Wudi Village (五地村) lies in the mountains of southeastern Chuxiong Prefecture (楚雄州), right in the center of Yunnan province. To get there requires taking a bus first to Chuxiong, another to Shuangbai (双柏), 60 kilometers south, then yet another one to Fabiao Township (法脿乡), 50 kilometers further southeast. Fabiao is pleasantly sited amidst rolling hills, with a good vantage point for sunrises. It's a Han town, as are the villages immediately south, towards the reservoir. From this body of water, a trail bends west to a long valley flanked by high hills, their slopes sprinkled with medium-sized villages sitting above terraced fields.
Wudi is among them, about an hour's walk from the junction at the reservoir. Like the other settlements in this part of Shuangbai County, its inhabitants are members of the Yi nationality — the largest ethnic minority in Yunnan — comprising five major dialect groups and thirty-odd separate sub-groups. Aside from hearing the language — a Tibeto-Burman tongue quite different from Chinese in both structure and sound — not much exists in the village to mark Wudi as Yi-inhabited. Unlike many other sub-groups, Wudi's Yi do not dress in traditional costume, not even the older women. Nor do they carry distinctive shoulder bags, like the more assimilated of their Yi cousins in other counties of Chuxiong.
About 60 to 70 houses stand in Wudi, sited just below the summit of a high ridge, buildings of rammed earth, timber and tiled roofs. It is the architecture typical of rural Yunnan, with nothing particularly Yi about it, in stark contrast to the Yi log cabins of the northwest or the flat-roofed Yi houses of Honghe Prefecture (红河州). Homes sit close together along cobbled streets and are sited around a pond next to the central square, which extends halfway up the slope behind.
Near the top of this back slope is the village altar, so to speak, with three stones standing in a small clearing. This certainly identifies the village as Yi, for the custom is common to nearly all Yi sub-groups. The stones represent the original Yi ancestors, and rituals taking place here are conducted by a bimaw, the tribal specialist in such matters and office existing in every traditional Yi society. So in spite of their apparent assimilation into the folds of Chinese culture, the Yi of Wudi do retain at least vestiges of their original traditions.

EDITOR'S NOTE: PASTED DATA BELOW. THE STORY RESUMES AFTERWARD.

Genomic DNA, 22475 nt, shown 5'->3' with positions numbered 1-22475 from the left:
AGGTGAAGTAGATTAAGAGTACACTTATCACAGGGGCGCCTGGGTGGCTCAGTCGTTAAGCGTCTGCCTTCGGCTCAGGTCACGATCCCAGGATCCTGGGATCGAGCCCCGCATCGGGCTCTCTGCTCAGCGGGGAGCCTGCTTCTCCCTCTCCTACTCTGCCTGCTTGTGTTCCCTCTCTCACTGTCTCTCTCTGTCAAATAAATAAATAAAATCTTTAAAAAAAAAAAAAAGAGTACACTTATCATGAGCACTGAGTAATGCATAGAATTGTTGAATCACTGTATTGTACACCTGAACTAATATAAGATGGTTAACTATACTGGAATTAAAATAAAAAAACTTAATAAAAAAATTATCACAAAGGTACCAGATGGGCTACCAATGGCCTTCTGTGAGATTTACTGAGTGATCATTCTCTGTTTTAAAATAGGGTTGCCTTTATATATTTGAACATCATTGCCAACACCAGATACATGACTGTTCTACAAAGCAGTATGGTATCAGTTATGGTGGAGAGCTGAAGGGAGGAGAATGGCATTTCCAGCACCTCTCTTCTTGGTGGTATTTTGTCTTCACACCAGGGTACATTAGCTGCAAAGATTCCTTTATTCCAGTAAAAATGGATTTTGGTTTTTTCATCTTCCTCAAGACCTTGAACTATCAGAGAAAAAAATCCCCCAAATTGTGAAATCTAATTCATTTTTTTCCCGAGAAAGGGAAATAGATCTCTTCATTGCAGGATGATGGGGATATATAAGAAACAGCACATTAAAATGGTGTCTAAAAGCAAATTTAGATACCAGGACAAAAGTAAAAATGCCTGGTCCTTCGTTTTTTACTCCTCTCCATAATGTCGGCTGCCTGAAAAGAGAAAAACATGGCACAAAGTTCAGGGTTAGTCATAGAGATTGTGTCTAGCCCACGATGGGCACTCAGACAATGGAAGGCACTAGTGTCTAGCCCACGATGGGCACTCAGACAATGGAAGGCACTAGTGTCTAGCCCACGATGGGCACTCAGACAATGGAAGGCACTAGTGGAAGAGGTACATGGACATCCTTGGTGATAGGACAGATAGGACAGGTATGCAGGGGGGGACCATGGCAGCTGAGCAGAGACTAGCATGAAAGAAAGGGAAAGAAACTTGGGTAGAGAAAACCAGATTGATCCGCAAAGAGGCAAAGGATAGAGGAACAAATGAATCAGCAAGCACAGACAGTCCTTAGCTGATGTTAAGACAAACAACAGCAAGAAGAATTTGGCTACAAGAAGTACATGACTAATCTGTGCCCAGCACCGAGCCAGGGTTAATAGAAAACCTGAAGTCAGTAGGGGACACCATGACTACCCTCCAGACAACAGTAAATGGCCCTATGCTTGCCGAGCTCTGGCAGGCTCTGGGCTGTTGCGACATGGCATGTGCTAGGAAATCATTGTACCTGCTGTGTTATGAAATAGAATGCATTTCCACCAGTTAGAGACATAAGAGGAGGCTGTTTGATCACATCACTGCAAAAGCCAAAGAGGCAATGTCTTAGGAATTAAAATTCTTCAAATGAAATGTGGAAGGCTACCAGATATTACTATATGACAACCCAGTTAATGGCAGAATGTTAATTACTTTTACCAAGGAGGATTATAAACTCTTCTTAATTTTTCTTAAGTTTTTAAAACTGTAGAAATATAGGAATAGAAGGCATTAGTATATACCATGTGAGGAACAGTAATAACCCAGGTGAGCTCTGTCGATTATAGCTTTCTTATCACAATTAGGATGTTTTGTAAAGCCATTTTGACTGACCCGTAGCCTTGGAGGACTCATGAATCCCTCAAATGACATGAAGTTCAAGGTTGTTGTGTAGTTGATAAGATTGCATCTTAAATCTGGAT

Once a year, though, they do much more than exhibit vestiges. A fortnight after Chinese Spring Festival — or Lunar New Year — Wudi village stages a peculiar festival of its own called laohuzhuan (老虎转), or 'Dressing Up as Tigers' — that in no way resembles anything culturally Chinese, unless it be the shamanistic dances of ancient, preliterate times. For this event, several young men don strange costumes, paint their bodies and masquerade as tigers. They are joined by other men, including the village bimaw dressed in long black gowns. Together they perform magic dances to invoke the gods' blessings for the coming rice crop.
Perhaps in the past villages besides Wudi used to stage this event as well, but in Wudi itself the festival was banned in 1952 by Communist cadres bent on eradicating 'superstitions'. Not magic and ritual, but hard work and discipline will make the crops grow, ran the new argument. The undermining of other Yi customs and beliefs continued, sometimes subtly, sometimes fiercely, until the Reform Era launched by Deng Xiaoping in 1979. The Party then reversed policy on minority nationalities, who were then allowed to revive, more or less, as much of their ethnic traditions as they wished. In Yunnan, home to 24 of China's 55 minority nationalities, the government encouraged the process by repairing and renovating religious buildings and subsidizing festivals.